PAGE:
A major component of the soluble fraction of rat heart is a homopolymer (Mr about 400–650 k) of a small protein (Mr about 20 k). This cardiac protein, which is highly homologous to alpha-B-crystallin, was isolated in its native state and visualized by electron microscopy. A homogeneous population of globular particles with an average diameter of about 14–16 nM could be seen using either negative staining or rotary shadowing procedures. The structures were globular in nature with a central depression (torus-like structures). Polyclonal antibodies, raised against the cardiac crystallin, were used for the immunocytochemical localization of the macromolecular complexes. Using fluorescent secondary antibodies, a clear and sharp striation of fixed and permeabilized rat heart myocytes could be observed, similar to that observed with anti-desmin antibodies and characteristic for the central region of the I-band. Cardiac crystallin was not found associated with F-actin in preparations of rat heart myofibrils. On the other hand, it was a major contaminant of cardiac desmin preparations. These observations suggest that cardiac crystallin is involved in the organization of cytoskeletal filaments of the Z-lines.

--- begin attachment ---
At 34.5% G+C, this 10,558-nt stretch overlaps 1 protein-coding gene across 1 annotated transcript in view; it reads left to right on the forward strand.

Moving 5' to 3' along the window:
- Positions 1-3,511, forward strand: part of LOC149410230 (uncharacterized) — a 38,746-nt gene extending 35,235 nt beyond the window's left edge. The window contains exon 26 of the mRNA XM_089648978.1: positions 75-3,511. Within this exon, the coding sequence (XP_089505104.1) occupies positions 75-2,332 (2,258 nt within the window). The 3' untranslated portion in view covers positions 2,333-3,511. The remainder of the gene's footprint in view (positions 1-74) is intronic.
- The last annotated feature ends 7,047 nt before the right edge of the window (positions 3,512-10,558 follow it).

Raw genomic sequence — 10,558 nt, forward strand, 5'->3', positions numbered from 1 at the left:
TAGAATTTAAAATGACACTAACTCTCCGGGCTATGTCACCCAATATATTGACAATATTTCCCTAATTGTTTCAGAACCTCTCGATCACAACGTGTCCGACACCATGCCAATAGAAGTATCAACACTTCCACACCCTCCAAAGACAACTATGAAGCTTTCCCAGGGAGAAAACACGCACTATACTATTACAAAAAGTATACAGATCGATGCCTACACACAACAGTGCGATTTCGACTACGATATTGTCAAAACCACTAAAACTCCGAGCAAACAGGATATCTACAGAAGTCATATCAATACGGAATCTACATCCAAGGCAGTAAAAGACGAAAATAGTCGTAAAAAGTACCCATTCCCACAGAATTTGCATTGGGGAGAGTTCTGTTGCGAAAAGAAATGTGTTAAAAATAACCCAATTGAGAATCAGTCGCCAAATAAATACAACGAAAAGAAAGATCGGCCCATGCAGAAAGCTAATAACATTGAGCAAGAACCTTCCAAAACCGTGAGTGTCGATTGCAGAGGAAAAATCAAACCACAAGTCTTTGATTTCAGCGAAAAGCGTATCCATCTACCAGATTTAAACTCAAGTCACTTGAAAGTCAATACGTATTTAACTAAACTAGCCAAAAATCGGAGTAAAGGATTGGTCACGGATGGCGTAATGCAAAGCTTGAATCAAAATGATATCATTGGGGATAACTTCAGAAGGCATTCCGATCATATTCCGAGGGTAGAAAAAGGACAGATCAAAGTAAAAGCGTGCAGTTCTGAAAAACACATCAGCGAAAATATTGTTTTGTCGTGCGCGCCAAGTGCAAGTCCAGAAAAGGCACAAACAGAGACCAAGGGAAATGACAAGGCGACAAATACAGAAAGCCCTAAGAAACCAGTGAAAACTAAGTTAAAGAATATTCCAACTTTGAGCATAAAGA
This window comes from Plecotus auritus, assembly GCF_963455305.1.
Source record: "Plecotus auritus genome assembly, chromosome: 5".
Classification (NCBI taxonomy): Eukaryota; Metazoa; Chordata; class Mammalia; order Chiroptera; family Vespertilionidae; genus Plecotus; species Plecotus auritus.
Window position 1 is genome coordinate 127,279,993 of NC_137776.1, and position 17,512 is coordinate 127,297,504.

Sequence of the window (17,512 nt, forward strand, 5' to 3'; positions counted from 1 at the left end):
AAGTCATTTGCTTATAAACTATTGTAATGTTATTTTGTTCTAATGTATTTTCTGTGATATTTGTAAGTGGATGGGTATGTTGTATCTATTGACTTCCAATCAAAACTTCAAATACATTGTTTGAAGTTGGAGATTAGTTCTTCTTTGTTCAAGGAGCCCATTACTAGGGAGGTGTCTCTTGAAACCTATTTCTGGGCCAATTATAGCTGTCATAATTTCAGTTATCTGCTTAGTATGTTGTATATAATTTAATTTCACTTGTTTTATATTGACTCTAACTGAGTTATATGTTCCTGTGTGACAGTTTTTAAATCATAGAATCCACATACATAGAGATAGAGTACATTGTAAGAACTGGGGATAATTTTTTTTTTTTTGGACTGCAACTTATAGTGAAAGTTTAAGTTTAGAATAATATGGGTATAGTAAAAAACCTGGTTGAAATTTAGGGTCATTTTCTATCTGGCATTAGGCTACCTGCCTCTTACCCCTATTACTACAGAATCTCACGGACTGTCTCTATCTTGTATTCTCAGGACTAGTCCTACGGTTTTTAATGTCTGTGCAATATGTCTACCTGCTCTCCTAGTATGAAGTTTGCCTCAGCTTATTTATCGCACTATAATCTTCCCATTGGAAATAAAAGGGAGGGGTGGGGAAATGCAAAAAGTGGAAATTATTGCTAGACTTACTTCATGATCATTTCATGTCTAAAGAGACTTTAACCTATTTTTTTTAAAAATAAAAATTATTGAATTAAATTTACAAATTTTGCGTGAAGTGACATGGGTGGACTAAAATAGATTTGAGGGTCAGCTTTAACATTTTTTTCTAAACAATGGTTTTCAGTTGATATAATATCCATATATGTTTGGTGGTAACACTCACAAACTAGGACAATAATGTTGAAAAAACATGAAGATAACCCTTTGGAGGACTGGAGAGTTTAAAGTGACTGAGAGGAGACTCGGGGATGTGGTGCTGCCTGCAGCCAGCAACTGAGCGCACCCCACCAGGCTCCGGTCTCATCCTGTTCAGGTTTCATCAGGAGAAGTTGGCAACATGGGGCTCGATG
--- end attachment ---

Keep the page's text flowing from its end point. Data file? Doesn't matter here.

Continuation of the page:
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Sodium Dodecyl Sulfate
SDS-Polyacrylamide Gel Electrophoresis
Phenyl Methyl Sulfonyl Fluoride
3-Morpholino Propanesulfonic Acid
Octyl Phenoxy Polyethoxyethanol
Bovine Serum Albumin
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Longoni, S., Lattonen, S., Bullock, G. et al. Cardiac alpha-crystallin. Mol Cell Biochem 97, 121–128 (1990). https://doi.org/10.1007/BF00221053
- quaternary structure
- immunocytochemical localization